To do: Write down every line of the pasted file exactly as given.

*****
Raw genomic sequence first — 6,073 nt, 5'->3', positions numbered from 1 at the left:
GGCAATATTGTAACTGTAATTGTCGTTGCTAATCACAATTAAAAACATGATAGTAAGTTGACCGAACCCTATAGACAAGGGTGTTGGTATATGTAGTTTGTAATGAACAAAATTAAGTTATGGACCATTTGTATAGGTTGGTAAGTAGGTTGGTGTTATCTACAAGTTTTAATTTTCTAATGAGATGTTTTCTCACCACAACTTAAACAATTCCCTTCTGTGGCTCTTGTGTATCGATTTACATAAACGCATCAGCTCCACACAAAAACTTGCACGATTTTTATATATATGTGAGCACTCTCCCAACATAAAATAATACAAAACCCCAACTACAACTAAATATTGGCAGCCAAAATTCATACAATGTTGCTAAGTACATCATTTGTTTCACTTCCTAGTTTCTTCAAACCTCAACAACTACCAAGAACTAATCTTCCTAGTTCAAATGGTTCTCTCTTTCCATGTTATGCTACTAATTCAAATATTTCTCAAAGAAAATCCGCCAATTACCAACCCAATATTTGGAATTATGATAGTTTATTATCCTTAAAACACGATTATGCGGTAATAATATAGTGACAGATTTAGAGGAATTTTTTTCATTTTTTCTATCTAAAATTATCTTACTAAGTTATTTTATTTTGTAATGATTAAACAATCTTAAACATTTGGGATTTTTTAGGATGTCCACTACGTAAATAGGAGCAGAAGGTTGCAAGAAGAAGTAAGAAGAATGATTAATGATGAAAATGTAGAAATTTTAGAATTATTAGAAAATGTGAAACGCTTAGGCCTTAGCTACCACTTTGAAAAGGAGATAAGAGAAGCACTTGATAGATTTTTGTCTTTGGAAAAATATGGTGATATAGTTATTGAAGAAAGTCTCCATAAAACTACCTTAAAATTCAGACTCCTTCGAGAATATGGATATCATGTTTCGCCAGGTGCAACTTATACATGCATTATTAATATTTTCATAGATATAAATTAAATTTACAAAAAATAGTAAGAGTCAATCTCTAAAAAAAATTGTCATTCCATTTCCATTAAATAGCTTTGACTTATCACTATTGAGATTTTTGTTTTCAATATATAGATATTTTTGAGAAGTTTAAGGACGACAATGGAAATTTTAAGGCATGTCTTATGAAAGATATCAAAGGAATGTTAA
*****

Raw genomic sequence first — 6,073 nt, 5'->3', positions numbered from 1 at the left:
GGCAATATTGTAACTGTAATTGTCGTTGCTAATCACAATTAAAAACATGATAGTAAGTTGACCGAACCCTATAGACAAGGGTGTTGGTATATGTAGTTTGTAATGAACAAAATTAAGTTATGGACCATTTGTATAGGTTGGTAAGTAGGTTGGTGTTATCTACAAGTTTTAATTTTCTAATGAGATGTTTTCTCACCACAACTTAAACAATTCCCTTCTGTGGCTCTTGTGTATCGATTTACATAAACGCATCAGCTCCACACAAAAACTTGCACGATTTTTATATATATGTGAGCACTCTCCCAACATAAAATAATACAAAACCCCAACTACAACTAAATATTGGCAGCCAAAATTCATACAATGTTGCTAAGTACATCATTTGTTTCACTTCCTAGTTTCTTCAAACCTCAACAACTACCAAGAACTAATCTTCCTAGTTCAAATGGTTCTCTCTTTCCATGTTATGCTACTAATTCAAATATTTCTCAAAGAAAATCCGCCAATTACCAACCCAATATTTGGAATTATGATAGTTTATTATCCTTAAAACACGATTATGCGGTAATAATATAGTGACAGATTTAGAGGAATTTTTTTCATTTTTTCTATCTAAAATTATCTTACTAAGTTATTTTATTTTGTAATGATTAAACAATCTTAAACATTTGGGATTTTTTAGGATGTCCACTACGTAAATAGGAGCAGAAGGTTGCAAGAAGAAGTAAGAAGAATGATTAATGATGAAAATGTAGAAATTTTAGAATTATTAGAAAATGTGAAACGCTTAGGCCTTAGCTACCACTTTGAAAAGGAGATAAGAGAAGCACTTGATAGATTTTTGTCTTTGGAAAAATATGGTGATATAGTTATTGAAGAAAGTCTCCATAAAACTACCTTAAAATTCAGACTCCTTCGAGAATATGGATATCATGTTTCGCCAGGTGCAACTTATACATGCATTATTAATATTTTCATAGATATAAATTAAATTTACAAAAAATAGTAAGAGTCAATCTCTAAAAAAAATTGTCATTCCATTTCCATTAAATAGCTTTGACTTATCACTATTGAGATTTTTGTTTTCAATATATAGATATTTTTGAGAAGTTTAAGGACGACAATGGAAATTTTAAGGCATGTCTTATGAAAGATATCAAAGGAATGTTAA